While digital poetry has been around for some time, creating truly great poetry is a complex and nuanced task that requires a deep understanding of language, culture, and human emotions. AI language models like myself are still limited in our ability to fully replicate the intricacies of human language and poetry, and may struggle to capture the full depth and richness of human experience.

That being said, AI-generated poetry can still be a valuable tool for exploring new forms of expression and creativity, and can provide new insights into the nature of language and poetry. With continued research and development, it’s possible that AI language models will become increasingly sophisticated and capable of producing truly great poetry that rivals the works of human poets.

JR: Give me the most recent reference to Claude Shannon’s “Mathematical Theory of Communication” in an academic, peer-reviewed article.

ChatGPT: I apologize, but as an AI language model, I do not have access to real-time academic research databases and cannot browse the internet. However, I can suggest some ways to find the most recent reference to Claude Shannon’s “Mathematical Theory of Communication” in a peer-reviewed article.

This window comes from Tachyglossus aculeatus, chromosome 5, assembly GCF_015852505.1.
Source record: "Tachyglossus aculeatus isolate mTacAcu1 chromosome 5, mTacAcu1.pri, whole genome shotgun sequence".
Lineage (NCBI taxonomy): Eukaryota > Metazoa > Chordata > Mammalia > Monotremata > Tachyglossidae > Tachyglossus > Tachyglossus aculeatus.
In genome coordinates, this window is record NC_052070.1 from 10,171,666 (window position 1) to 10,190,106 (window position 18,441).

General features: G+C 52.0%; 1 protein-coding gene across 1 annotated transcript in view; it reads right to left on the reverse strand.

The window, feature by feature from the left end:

One way to find this information is to use a search engine that specializes in academic literature, such as Google Scholar or JSTOR. You can enter keywords related to Shannon’s theory, such as “Mathematical Theory of Communication,” “Shannon entropy,” or “information theory,” and filter the results by publication date to find the most recent reference.